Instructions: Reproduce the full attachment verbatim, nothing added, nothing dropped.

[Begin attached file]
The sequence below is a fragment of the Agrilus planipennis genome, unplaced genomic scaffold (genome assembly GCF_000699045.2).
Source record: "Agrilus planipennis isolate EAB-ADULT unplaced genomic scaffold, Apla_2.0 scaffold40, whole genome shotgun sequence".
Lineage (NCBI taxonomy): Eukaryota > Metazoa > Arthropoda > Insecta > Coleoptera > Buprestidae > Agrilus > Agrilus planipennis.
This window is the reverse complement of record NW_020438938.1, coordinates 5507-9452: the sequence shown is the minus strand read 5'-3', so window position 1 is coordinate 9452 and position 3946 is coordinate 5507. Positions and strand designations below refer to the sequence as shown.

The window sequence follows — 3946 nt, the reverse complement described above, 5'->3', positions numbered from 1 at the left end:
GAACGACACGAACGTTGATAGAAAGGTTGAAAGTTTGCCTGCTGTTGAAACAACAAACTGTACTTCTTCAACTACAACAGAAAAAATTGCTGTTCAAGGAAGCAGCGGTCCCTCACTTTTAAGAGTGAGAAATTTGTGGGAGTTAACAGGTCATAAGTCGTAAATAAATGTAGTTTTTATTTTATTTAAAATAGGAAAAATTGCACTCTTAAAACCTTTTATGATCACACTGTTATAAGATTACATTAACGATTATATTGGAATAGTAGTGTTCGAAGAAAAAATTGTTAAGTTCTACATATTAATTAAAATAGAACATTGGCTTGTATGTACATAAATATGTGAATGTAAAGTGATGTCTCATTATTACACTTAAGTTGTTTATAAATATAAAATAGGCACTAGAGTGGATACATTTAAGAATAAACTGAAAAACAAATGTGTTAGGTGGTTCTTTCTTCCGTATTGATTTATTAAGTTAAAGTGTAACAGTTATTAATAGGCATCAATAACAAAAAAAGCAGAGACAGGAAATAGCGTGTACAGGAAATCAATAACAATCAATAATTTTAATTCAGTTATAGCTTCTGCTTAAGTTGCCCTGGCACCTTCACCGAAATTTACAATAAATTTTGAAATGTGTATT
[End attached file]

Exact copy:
The sequence below is a fragment of the Agrilus planipennis genome, unplaced genomic scaffold (genome assembly GCF_000699045.2).
Source record: "Agrilus planipennis isolate EAB-ADULT unplaced genomic scaffold, Apla_2.0 scaffold40, whole genome shotgun sequence".
Lineage (NCBI taxonomy): Eukaryota > Metazoa > Arthropoda > Insecta > Coleoptera > Buprestidae > Agrilus > Agrilus planipennis.
This window is the reverse complement of record NW_020438938.1, coordinates 5507-9452: the sequence shown is the minus strand read 5'-3', so window position 1 is coordinate 9452 and position 3946 is coordinate 5507. Positions and strand designations below refer to the sequence as shown.

The window sequence follows — 3946 nt, the reverse complement described above, 5'->3', positions numbered from 1 at the left end:
GAACGACACGAACGTTGATAGAAAGGTTGAAAGTTTGCCTGCTGTTGAAACAACAAACTGTACTTCTTCAACTACAACAGAAAAAATTGCTGTTCAAGGAAGCAGCGGTCCCTCACTTTTAAGAGTGAGAAATTTGTGGGAGTTAACAGGTCATAAGTCGTAAATAAATGTAGTTTTTATTTTATTTAAAATAGGAAAAATTGCACTCTTAAAACCTTTTATGATCACACTGTTATAAGATTACATTAACGATTATATTGGAATAGTAGTGTTCGAAGAAAAAATTGTTAAGTTCTACATATTAATTAAAATAGAACATTGGCTTGTATGTACATAAATATGTGAATGTAAAGTGATGTCTCATTATTACACTTAAGTTGTTTATAAATATAAAATAGGCACTAGAGTGGATACATTTAAGAATAAACTGAAAAACAAATGTGTTAGGTGGTTCTTTCTTCCGTATTGATTTATTAAGTTAAAGTGTAACAGTTATTAATAGGCATCAATAACAAAAAAAGCAGAGACAGGAAATAGCGTGTACAGGAAATCAATAACAATCAATAATTTTAATTCAGTTATAGCTTCTGCTTAAGTTGCCCTGGCACCTTCACCGAAATTTACAATAAATTTTGAAATGTGTATT